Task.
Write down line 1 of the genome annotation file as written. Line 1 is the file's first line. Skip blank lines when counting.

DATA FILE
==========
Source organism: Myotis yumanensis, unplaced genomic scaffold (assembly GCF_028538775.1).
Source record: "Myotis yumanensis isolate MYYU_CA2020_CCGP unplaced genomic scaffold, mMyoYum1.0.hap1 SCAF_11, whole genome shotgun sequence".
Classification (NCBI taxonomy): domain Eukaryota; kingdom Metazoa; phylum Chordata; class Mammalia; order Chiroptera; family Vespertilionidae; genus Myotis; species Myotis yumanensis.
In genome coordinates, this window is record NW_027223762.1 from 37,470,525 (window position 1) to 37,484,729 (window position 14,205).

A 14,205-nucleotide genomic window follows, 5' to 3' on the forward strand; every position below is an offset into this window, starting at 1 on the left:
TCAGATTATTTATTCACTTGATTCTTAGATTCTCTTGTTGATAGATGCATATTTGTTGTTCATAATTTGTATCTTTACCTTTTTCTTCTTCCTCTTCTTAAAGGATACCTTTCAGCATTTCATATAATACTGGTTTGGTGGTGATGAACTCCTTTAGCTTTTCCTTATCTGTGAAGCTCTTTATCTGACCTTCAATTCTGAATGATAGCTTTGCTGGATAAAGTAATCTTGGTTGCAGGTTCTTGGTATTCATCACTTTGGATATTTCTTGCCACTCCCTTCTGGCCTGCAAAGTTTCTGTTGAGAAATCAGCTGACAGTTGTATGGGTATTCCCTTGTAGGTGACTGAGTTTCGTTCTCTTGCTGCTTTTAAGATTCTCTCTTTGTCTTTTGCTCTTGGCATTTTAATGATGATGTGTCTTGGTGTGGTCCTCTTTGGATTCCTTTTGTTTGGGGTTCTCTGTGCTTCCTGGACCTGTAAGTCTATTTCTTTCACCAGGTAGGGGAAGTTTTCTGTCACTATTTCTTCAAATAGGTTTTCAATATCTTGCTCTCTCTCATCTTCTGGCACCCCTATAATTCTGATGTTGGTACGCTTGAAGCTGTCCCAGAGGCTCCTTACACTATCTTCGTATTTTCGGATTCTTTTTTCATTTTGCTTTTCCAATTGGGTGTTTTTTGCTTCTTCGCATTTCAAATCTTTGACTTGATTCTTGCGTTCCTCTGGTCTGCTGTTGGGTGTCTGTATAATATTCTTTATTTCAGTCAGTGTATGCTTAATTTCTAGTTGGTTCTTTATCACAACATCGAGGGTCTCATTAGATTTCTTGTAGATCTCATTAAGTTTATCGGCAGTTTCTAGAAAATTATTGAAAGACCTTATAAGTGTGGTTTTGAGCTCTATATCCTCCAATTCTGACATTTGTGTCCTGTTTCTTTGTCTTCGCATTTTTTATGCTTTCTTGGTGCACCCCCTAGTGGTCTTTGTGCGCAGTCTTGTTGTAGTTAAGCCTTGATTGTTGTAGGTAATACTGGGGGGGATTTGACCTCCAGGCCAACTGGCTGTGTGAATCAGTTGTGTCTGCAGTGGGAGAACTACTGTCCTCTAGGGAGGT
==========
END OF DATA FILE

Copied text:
Source organism: Myotis yumanensis, unplaced genomic scaffold (assembly GCF_028538775.1).